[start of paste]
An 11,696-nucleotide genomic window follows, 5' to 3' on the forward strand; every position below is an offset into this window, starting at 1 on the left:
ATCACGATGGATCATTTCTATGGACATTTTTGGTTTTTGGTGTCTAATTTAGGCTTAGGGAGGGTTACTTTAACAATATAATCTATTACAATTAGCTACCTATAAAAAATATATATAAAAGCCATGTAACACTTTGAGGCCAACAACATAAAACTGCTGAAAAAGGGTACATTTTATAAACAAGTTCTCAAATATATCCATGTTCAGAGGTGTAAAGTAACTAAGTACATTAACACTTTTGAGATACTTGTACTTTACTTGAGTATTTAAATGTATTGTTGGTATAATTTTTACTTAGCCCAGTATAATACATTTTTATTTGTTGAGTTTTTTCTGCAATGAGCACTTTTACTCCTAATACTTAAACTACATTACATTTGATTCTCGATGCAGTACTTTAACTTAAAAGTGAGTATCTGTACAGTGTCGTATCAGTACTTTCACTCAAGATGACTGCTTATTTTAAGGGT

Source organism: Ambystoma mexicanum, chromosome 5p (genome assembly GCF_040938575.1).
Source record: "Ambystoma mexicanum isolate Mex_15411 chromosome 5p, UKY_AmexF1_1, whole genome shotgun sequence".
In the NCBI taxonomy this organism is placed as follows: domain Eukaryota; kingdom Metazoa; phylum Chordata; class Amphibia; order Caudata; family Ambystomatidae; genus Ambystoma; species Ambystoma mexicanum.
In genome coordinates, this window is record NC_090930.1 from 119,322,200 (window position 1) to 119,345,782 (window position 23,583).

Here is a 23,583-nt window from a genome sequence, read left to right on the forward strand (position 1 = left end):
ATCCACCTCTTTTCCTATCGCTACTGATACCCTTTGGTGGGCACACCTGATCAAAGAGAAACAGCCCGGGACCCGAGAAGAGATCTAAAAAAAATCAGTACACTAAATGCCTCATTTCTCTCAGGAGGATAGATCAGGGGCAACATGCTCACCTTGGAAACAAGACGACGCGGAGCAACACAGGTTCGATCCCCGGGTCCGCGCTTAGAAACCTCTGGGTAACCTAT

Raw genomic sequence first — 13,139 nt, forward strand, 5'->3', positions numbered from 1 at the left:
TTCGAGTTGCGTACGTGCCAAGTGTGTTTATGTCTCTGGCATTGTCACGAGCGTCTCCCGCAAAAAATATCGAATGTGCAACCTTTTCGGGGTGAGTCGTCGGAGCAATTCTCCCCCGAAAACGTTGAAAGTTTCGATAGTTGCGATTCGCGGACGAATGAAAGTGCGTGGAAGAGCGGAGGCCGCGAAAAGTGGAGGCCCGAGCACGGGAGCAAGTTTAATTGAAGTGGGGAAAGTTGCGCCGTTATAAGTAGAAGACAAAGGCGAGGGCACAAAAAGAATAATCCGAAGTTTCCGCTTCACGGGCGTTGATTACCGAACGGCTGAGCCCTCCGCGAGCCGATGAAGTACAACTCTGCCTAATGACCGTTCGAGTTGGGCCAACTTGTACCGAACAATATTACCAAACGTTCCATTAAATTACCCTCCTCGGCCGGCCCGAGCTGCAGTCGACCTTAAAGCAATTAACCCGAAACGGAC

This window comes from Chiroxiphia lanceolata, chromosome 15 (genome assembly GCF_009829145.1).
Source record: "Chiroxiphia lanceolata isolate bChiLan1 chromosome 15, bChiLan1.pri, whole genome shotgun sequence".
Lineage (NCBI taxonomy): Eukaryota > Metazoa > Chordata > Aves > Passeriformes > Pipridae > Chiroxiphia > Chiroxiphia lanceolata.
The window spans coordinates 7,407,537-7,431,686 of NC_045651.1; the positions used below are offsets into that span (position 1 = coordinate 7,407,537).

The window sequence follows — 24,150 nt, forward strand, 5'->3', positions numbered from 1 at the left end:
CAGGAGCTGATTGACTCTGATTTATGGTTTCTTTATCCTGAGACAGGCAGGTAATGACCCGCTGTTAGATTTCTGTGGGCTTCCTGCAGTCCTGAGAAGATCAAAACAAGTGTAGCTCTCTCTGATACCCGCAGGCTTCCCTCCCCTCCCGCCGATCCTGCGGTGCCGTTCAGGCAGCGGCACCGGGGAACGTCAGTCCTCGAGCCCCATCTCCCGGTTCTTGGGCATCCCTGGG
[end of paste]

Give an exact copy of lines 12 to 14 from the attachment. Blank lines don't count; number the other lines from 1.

Source record: "Chiroxiphia lanceolata isolate bChiLan1 chromosome 15, bChiLan1.pri, whole genome shotgun sequence".
Lineage (NCBI taxonomy): Eukaryota > Metazoa > Chordata > Aves > Passeriformes > Pipridae > Chiroxiphia > Chiroxiphia lanceolata.
The window spans coordinates 7,407,537-7,431,686 of NC_045651.1; the positions used below are offsets into that span (position 1 = coordinate 7,407,537).